Subways are for Sujuk

Vegetarians, steer clear. This post is about meat – red, spiced, unadulterated meat.

It was a typical subway rush hour, with typical rush-hour accessories: folded newspapers, iPads, travel mugs, messenger bags. And then there was something completely out of the ordinary.

A few straphangers away, a man in a trench coat leaned on the train door and unabashedly pulled from his backpack something that resembled a balloon animal, minus the head. It was half a foot of hardened, dark red sujuk. And he started to gnaw on it voraciously.

Sujuk, or sucuk, a dried, spiced sausage in Turkish and other Middle Eastern cuisines, is typically fried and served for breakfast with eggs or diced on top of toast – hardly a late afternoon subway snack.

And I was mistaken in presuming to be the only one who took notice: a couple minutes later, a woman within arm’s reach of the sujuk, shuffled her way back toward the opposite door, as if recalling the dramatic irony of A Lamb to the Slaughter and deciding that a hunk of meat, whatever the animal of origin, was a formidable weapon.

I asked him how it was he came to be munching on this snack as opposed to the usual mainstay bag of potato chips. Evidently, his aunt was just visiting from Turkey and had smuggled her homemade sujuk through security.

A quick digression: have you ever been stopped by airport security for edible items? Ironic, but not three weeks prior to this encounter, all bottles of my daughter’s ready-formula and jars of baby food for a continental U.S. plane ride had to be disrobed of labels and opened. Meantime, Turkish Teze, draped in tasseled scarves, clenching rolls of edible animal contraband under her arm, innocently eluded all international airport check-point personnel. I’m guessing she slipped them a slice in exchange for safe passage.

Here’s my favorite way to enjoy sujuk – sliced length-wise, pan fried, snug inside an Italian roll.

sucuk sandwich

So, in case anyone is reading this, how do you like your sujuk?  I’d love to hear!

BabaAnne’s Kuru Fasulye

Kuru Fasulye

BabaAnne, my husband’s fiery-haired grandmother, had me on the edge of my seat that entire afternoon. She and I were meeting for the first time the summer after he and I were married in 1999.  She knew me only as the reason her grandson didn’t return to Turkey and so had more than one withering glance for me.

After preliminary inspection, she barely acknowledged my presence. Cigarette in one hand, Turkish coffee in the other, she sat in a parlor chair in her Istanbul apartment like royalty in a room of onlookers, nodding her head in approval, sipping her coffee, as Tolga’s father shared family updates. Using just a couple of Turkish words carefully practiced on the airplane, I attempted to show my interest and enthusiasm.  Her dark eyes peered at me from over the horizon of the coffee she sipped.  Yeah, my parents had this great idea, go meet the family…no, I can’t go with you til next year, but I’m telling you, they’ll LOVE you… were my husband’s words, like a sweet-sounding refrain morphing into a minor chord as I sat across from her.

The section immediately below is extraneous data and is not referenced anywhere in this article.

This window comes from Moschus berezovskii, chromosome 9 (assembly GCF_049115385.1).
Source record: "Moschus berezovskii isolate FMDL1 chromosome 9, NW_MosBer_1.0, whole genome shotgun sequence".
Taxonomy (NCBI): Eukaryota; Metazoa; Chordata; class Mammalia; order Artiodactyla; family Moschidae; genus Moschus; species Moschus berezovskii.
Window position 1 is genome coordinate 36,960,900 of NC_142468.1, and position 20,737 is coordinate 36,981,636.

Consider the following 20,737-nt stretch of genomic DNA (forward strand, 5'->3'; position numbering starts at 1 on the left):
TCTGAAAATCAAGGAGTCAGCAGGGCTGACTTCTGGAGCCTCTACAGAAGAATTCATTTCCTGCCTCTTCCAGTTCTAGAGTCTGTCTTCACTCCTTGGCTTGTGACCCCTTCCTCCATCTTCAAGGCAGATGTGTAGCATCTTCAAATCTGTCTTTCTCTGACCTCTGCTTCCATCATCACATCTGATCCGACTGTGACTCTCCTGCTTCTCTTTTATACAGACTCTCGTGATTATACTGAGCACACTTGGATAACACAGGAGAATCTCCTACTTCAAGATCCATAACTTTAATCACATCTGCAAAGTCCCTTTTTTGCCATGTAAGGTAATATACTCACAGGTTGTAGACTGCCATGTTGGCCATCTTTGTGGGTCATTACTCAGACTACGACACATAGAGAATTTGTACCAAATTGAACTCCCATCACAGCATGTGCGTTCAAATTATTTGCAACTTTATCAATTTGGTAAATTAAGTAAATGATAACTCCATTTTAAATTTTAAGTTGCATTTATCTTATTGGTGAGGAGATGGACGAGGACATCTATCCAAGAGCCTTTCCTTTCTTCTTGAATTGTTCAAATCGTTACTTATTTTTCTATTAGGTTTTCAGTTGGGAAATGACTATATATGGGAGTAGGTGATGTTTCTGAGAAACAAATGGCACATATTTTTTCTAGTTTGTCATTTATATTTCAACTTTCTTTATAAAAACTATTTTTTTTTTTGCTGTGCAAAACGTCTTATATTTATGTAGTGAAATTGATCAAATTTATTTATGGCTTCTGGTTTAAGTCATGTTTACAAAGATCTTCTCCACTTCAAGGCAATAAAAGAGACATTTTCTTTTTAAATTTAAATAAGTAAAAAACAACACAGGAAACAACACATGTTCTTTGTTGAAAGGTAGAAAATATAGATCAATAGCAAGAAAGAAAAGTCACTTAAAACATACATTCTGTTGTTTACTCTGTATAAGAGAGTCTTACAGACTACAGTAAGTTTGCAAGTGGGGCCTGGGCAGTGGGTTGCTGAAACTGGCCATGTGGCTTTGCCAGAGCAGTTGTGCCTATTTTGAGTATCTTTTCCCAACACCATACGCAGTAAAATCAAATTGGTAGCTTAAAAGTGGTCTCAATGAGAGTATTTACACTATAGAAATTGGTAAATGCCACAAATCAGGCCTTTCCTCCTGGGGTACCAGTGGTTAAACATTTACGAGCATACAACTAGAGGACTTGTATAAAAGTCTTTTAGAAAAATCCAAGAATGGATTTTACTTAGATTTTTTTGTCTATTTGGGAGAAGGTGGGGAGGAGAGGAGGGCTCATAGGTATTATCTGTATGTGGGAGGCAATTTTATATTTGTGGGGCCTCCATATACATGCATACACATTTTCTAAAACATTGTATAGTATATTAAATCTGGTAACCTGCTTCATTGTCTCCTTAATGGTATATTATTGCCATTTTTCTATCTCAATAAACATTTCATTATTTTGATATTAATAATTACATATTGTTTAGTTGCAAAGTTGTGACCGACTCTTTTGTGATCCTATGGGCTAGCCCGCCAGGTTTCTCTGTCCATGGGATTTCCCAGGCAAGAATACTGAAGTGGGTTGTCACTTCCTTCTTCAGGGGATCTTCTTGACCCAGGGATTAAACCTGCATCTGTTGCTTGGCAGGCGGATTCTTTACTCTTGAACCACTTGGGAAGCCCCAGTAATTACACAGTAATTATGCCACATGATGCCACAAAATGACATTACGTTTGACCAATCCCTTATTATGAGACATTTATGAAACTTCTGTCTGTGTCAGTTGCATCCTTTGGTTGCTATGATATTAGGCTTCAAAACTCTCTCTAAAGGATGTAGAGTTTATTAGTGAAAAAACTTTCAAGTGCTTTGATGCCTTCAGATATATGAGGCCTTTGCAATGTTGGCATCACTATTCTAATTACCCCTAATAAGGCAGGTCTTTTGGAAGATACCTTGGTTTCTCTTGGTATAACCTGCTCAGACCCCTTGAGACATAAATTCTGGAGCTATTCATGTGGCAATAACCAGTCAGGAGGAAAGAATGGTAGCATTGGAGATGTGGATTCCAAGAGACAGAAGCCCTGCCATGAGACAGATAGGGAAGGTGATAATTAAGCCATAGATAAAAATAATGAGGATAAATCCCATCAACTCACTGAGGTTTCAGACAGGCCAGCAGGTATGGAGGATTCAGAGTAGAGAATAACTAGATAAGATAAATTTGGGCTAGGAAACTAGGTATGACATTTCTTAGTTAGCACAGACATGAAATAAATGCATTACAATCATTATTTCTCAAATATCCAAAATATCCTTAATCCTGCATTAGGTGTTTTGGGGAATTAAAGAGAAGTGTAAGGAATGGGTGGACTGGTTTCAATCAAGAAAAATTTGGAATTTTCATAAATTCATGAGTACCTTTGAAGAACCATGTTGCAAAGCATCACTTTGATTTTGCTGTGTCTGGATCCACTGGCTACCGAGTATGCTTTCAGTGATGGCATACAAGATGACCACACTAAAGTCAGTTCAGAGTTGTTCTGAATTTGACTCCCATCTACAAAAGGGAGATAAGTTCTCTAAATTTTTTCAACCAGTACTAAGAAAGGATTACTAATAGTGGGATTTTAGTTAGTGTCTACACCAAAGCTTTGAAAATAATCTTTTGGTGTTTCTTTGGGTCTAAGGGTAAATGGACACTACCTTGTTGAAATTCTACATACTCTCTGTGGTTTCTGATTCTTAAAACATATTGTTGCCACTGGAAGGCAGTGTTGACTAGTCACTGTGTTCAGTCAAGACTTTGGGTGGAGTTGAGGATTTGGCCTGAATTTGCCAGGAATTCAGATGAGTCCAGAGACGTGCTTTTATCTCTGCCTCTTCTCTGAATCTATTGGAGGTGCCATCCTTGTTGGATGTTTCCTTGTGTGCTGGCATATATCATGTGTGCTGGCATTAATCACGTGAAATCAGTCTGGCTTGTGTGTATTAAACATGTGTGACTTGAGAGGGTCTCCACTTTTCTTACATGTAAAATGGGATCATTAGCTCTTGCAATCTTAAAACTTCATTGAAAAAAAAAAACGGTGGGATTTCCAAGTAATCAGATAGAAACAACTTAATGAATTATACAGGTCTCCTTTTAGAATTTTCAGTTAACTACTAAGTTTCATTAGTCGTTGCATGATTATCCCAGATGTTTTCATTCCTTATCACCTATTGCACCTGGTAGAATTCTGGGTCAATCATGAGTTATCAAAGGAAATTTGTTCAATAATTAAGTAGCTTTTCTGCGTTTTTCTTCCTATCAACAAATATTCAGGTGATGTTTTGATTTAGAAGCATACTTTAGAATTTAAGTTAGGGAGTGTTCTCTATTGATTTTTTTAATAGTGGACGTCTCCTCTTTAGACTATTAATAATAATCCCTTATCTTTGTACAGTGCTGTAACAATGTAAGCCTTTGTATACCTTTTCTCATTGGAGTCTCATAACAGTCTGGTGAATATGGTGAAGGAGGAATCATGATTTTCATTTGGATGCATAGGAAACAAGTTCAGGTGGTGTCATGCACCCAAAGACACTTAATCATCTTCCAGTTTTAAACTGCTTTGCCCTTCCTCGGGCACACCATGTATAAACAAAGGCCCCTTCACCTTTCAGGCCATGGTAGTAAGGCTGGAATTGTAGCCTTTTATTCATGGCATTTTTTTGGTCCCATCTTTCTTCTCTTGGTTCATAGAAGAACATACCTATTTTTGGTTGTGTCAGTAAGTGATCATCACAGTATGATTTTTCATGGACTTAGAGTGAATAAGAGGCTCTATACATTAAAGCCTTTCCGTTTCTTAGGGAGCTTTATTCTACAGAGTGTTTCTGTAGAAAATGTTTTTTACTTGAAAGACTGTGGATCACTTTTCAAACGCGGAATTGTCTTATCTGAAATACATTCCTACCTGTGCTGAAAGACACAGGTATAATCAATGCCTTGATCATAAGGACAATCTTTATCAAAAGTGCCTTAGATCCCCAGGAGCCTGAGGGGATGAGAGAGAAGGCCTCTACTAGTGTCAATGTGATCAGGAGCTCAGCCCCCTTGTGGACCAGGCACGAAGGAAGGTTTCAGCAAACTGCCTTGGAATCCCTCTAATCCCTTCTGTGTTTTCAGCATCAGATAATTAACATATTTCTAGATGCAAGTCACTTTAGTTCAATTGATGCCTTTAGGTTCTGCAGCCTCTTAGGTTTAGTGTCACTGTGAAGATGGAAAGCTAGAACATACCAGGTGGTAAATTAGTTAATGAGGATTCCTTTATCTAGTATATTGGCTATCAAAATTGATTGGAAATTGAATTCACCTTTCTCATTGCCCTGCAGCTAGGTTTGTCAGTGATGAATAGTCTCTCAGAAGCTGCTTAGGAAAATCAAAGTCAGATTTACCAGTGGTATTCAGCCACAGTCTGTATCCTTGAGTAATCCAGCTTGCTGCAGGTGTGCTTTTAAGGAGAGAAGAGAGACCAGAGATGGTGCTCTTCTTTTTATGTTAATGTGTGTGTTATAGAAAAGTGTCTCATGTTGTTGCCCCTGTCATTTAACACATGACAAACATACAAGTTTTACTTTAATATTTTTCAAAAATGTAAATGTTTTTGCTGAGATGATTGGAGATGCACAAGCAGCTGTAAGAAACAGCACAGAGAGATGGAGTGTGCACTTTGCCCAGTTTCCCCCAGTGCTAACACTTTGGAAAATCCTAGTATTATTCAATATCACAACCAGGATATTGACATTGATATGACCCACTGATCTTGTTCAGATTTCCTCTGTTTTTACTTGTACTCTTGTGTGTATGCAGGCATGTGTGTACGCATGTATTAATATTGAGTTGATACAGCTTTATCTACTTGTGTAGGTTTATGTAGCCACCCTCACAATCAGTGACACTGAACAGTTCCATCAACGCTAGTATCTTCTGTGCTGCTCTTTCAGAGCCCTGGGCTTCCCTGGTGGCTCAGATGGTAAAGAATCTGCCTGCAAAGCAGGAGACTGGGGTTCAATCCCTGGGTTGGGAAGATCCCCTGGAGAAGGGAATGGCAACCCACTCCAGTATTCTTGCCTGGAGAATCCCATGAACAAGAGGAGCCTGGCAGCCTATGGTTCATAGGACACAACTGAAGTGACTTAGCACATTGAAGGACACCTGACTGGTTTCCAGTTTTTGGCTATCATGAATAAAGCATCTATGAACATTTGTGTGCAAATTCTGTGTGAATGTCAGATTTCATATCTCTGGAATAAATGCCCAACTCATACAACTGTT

Known for being stubborn, opinionated, and exceedingly judgmental, I didn’t see how this would end well.  But she was also known for her kuru fasulye, a white bean stew that, despite my many formidable attempts, I’ve never been able to duplicate. She was the type for whom you’d forgive any character flaw in exchange for her beans. Using simple ingredients, a large saucepan showing years of wear, and a heavy wooden spoon, she transformed those tiny beans and chopped veggies into a heart-stopping, mouth-watering stew.

I took plates from the kitchen with the intention of setting the table.  Without warning, she turned on her heels, glared at me, waved a boney finger in my face, and only relinquished a lip-pursing after I slowly lowered the plates back down to the counter, never averting my eyes for a second, as if returning a bone to a ferocious dog about to pounce.

The stew was served with tomato rice pilaf and freshly-baked pide, a Turkish bread that resembles a round Sicilian slice of pizza, but without the sauce and cheese, and the aroma of the freshly-baked pide and the simmering beans was like nothing I had ever experienced. As I lifted the first bite toward my mouth, I can’t be sure, but I think there were church bells ringing…and fireworks outside her balcony…and a parade marching down the street.  It was THAT good.  Suddenly I didn’t care if she despised me.  As long as she fed me.